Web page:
What is most exciting about Second Life is that it provides a model for society that does allow for intervention and manipulation – much like how a rat is a model for studying the human brain/mind. We cannot intervene (except in rare cases or using specific techniques like TMS) into the various brain mechanisms underlying cognitive function (for obvious ethical reasons). But we can get some understanding of human cognitive mechanisms by studying the rat/cat/monkey/etc. brain/mind. Similarly, Second Life does not merely provide us an additional batch of interesting cases studies, but it allows us to intervene into the mechanisms underlying social development. As such, it can provide us a rare insight into the causally relevant variables that control social dynamics. This seems to me to be a methodology of revolutionary proportions to the advancement of social research.

I am wondering if you could share some of your thoughts about how you think virtual worlds can supplement the methodology of the social sciences.

Many thanks,
Arnon Cahen

31 10 2009
Peter Ludlow

Hi Arnon, thanks for posting the link on Philosophy Compass.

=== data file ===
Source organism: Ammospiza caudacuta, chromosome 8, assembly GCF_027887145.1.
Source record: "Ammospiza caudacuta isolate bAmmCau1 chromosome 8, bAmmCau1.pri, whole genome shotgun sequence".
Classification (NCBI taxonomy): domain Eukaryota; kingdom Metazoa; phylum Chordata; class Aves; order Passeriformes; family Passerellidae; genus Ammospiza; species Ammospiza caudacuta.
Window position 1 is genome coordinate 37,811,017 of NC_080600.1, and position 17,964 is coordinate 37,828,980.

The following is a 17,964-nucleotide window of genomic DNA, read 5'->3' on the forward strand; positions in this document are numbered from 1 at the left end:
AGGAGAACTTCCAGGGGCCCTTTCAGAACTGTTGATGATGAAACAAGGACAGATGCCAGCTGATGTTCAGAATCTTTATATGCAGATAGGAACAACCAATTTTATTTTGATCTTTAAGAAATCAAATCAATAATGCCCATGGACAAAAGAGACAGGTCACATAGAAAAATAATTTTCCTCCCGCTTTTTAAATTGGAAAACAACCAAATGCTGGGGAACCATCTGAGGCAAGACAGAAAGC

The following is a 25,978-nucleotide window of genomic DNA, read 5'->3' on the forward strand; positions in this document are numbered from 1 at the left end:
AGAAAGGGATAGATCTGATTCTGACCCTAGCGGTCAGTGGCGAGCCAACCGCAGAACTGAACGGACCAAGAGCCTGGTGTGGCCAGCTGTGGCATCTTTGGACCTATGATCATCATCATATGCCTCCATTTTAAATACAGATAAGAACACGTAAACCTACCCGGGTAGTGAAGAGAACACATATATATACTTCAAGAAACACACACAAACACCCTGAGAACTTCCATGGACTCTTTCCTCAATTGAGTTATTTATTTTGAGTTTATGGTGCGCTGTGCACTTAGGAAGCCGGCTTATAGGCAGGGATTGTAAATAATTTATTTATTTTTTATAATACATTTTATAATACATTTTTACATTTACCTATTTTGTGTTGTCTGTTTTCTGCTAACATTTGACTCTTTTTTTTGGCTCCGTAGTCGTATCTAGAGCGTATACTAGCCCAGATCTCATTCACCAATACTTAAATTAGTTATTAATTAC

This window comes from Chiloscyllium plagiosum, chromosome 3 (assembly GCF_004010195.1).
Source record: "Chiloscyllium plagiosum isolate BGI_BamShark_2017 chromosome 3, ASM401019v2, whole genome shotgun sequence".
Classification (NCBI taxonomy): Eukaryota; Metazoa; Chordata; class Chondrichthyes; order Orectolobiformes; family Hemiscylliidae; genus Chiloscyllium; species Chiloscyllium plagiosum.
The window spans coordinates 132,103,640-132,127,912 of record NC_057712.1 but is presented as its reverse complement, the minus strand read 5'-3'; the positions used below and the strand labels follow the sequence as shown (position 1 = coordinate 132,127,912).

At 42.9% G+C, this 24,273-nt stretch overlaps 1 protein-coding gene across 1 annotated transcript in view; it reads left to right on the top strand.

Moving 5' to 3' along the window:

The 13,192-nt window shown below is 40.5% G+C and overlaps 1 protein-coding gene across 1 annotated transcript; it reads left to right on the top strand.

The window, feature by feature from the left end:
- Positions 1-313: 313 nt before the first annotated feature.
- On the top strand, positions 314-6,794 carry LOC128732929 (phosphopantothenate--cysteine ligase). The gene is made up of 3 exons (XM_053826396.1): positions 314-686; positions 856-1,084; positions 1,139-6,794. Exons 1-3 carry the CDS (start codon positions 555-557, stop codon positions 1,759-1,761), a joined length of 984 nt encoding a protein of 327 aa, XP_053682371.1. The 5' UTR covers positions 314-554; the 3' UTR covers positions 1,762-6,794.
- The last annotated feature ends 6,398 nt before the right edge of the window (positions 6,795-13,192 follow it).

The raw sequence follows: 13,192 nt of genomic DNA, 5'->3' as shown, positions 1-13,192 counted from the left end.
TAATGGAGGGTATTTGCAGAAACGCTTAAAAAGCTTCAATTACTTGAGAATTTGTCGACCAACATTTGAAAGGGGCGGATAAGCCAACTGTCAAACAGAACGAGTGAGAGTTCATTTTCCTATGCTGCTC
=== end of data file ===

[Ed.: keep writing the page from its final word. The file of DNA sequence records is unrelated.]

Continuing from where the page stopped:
You raise an interesting question about using virtual worlds as tools for doing research in social sciences. Claims of the relevance of this have been made by Nick Yee at Stanford, who did some work that suggested that gaze and distance transfers from real life into virtual worlds (it is hard to know since avatar gaze is tricky business). That is pretty interesting, but he then offers the strong (and in my opinion unsupported) hypothesis that …

“our social interactions in online virtual environments, such as Second Life, are governed by the same social norms as social interactions in the physical world. ”

He then suggests that this allows that we could use virtual worlds to study human social interaction more generally”